When Sarah Susanka first published The Not So Big House in 1998 we immediately recognized an ally. Sarah’s readers gratefully embraced her simple message: good design guidance favors quality of space over quantity of space. Build better, not bigger. Now that’s sounding like prescient advice.
In the highly successful series of books that followed, our work was chosen to help reveal that guidance in practice. Inside the Not So Big House (2005) devoted a full chapter to a Wolfworks project rich in detail and inspired craft. Published this year, Not So Big Remodeling features four Wolfworks projects in Greater Hartford and the Farmington Valley that reveal the principles and design “moves” that form the book’s content, a comprehensive and clear exposition of the careful design thinking that we practice every day.
Not So Big Remodeling is organized to reveal design strategies for the functional spaces of a home, outside and in, and what can be accomplished across a spectrum of complexity and investment. It favors effective moves that do not require ambitious projects or large budgets.
REGISTER to attend the October 6th Open House at one of the featured homes.
Here is a key to the content that our projects provided to this invaluable guide, listed by section title and page numbers. Click on an image to view the project profile on our site.
Back Entries Pages 60-61
Our projects illustrate several useful approaches to making the entry we use every day as important and inviting as the less used entry that has traditionally been given all the design attention, for “curb appeal”, out front.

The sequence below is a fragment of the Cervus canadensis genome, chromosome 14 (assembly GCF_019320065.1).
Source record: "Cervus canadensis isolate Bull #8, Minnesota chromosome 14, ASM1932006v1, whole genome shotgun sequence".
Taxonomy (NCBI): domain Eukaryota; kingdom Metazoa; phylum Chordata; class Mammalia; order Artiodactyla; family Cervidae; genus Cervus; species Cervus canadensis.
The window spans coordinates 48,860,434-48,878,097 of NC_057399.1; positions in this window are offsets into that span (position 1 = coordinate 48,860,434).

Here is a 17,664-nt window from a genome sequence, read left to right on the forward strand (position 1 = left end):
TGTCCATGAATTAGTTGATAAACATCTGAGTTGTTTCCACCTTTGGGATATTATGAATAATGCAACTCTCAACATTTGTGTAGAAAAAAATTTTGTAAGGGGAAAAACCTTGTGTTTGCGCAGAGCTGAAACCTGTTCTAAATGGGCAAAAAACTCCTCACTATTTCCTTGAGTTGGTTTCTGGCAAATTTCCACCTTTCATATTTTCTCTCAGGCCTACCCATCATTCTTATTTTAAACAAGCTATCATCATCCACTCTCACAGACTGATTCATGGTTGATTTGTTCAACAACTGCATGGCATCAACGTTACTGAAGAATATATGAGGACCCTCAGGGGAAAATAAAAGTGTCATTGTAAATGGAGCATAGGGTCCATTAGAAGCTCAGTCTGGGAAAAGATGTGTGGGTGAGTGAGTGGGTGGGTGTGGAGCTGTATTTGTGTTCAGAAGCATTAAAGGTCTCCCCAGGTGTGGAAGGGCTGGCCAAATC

Kitchens: Adding On Page 140
It’s often only necessary to add a bit of space to the back of a house to accomplish all that is needed; no need for a whole new room. Our project here is pictured, inside and out, to show how this small effort makes a large impact.
Kitchens as Catalyst Page 153 Top
Much of our work is transforming isolated and poorly functioning kitchens to become the hub of the home, open and socially connected to adjoining space and often, with easy access to the outside
Powder Room as Artful Expression Pages 202-203
In this featured case study(#26) a remodeling move (dubbed “The Jamie”) creates many opportunities. The focus is on the delightful and expressive powder room we were able to create in a new location.
Up in the Roof Pages 262-63
This case study(#37) focuses on the way in which the shape of the roof inspired the design of this remarkable master suite remodel, a project originally featured in Inside the Not So Big House.
Putting it All Together Page 270
The image for this chapter heading shows a detail from the next project feature, a cleverly concealed TV cabinet that forms one end of a window seat defined by a dropped ceiling at the end of a sitting room that opens to a delightful screen porch.
Breaking up a Box Pages 280-83
In an exchange with co-author Marc Vassallo, Sarah considered the transformation of this once boring façade “masterful”. This four page case study (#40) describes another “Jamie” move that made the whole project work: new rear entry, porch, screen porch, mud room, powder room, kitchen, eating area, window seat, sitting room and newly isolated “away” room. Big changes leveraged by a single idea.